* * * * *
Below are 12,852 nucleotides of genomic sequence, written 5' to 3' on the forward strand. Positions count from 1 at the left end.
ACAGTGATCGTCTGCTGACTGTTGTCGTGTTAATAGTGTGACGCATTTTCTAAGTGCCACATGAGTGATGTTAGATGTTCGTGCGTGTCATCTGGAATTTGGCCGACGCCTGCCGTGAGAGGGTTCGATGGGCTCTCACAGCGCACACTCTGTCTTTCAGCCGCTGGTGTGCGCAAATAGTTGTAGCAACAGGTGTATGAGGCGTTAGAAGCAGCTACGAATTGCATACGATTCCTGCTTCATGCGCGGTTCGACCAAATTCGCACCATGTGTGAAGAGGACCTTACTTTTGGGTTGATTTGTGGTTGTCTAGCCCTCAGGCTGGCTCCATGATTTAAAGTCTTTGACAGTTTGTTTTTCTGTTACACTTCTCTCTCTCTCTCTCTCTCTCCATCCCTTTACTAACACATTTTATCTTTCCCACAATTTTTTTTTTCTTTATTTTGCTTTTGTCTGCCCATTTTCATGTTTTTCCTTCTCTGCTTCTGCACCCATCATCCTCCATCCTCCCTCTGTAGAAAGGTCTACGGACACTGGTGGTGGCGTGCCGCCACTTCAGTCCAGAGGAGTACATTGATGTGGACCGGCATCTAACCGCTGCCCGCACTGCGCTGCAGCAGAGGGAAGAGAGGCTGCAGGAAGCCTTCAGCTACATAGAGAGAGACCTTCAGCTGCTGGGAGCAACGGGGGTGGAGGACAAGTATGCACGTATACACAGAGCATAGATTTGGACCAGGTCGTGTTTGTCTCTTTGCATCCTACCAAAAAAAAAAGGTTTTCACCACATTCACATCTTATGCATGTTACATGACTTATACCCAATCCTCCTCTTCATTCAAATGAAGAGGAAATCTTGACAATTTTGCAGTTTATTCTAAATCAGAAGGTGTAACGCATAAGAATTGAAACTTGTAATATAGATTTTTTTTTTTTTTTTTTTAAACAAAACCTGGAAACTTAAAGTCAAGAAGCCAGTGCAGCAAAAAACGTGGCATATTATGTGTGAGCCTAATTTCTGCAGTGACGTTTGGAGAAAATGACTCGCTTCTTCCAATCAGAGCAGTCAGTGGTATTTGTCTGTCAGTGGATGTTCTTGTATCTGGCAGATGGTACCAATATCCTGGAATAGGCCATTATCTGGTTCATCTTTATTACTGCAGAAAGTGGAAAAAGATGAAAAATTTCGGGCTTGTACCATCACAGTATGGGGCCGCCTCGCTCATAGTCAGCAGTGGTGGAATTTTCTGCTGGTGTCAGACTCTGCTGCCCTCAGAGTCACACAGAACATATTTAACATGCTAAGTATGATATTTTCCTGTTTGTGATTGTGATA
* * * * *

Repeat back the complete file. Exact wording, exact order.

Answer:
Below are 12,852 nucleotides of genomic sequence, written 5' to 3' on the forward strand. Positions count from 1 at the left end.
ACAGTGATCGTCTGCTGACTGTTGTCGTGTTAATAGTGTGACGCATTTTCTAAGTGCCACATGAGTGATGTTAGATGTTCGTGCGTGTCATCTGGAATTTGGCCGACGCCTGCCGTGAGAGGGTTCGATGGGCTCTCACAGCGCACACTCTGTCTTTCAGCCGCTGGTGTGCGCAAATAGTTGTAGCAACAGGTGTATGAGGCGTTAGAAGCAGCTACGAATTGCATACGATTCCTGCTTCATGCGCGGTTCGACCAAATTCGCACCATGTGTGAAGAGGACCTTACTTTTGGGTTGATTTGTGGTTGTCTAGCCCTCAGGCTGGCTCCATGATTTAAAGTCTTTGACAGTTTGTTTTTCTGTTACACTTCTCTCTCTCTCTCTCTCTCTCCATCCCTTTACTAACACATTTTATCTTTCCCACAATTTTTTTTTTCTTTATTTTGCTTTTGTCTGCCCATTTTCATGTTTTTCCTTCTCTGCTTCTGCACCCATCATCCTCCATCCTCCCTCTGTAGAAAGGTCTACGGACACTGGTGGTGGCGTGCCGCCACTTCAGTCCAGAGGAGTACATTGATGTGGACCGGCATCTAACCGCTGCCCGCACTGCGCTGCAGCAGAGGGAAGAGAGGCTGCAGGAAGCCTTCAGCTACATAGAGAGAGACCTTCAGCTGCTGGGAGCAACGGGGGTGGAGGACAAGTATGCACGTATACACAGAGCATAGATTTGGACCAGGTCGTGTTTGTCTCTTTGCATCCTACCAAAAAAAAAAGGTTTTCACCACATTCACATCTTATGCATGTTACATGACTTATACCCAATCCTCCTCTTCATTCAAATGAAGAGGAAATCTTGACAATTTTGCAGTTTATTCTAAATCAGAAGGTGTAACGCATAAGAATTGAAACTTGTAATATAGATTTTTTTTTTTTTTTTTTTAAACAAAACCTGGAAACTTAAAGTCAAGAAGCCAGTGCAGCAAAAAACGTGGCATATTATGTGTGAGCCTAATTTCTGCAGTGACGTTTGGAGAAAATGACTCGCTTCTTCCAATCAGAGCAGTCAGTGGTATTTGTCTGTCAGTGGATGTTCTTGTATCTGGCAGATGGTACCAATATCCTGGAATAGGCCATTATCTGGTTCATCTTTATTACTGCAGAAAGTGGAAAAAGATGAAAAATTTCGGGCTTGTACCATCACAGTATGGGGCCGCCTCGCTCATAGTCAGCAGTGGTGGAATTTTCTGCTGGTGTCAGACTCTGCTGCCCTCAGAGTCACACAGAACATATTTAACATGCTAAGTATGATATTTTCCTGTTTGTGATTGTGATA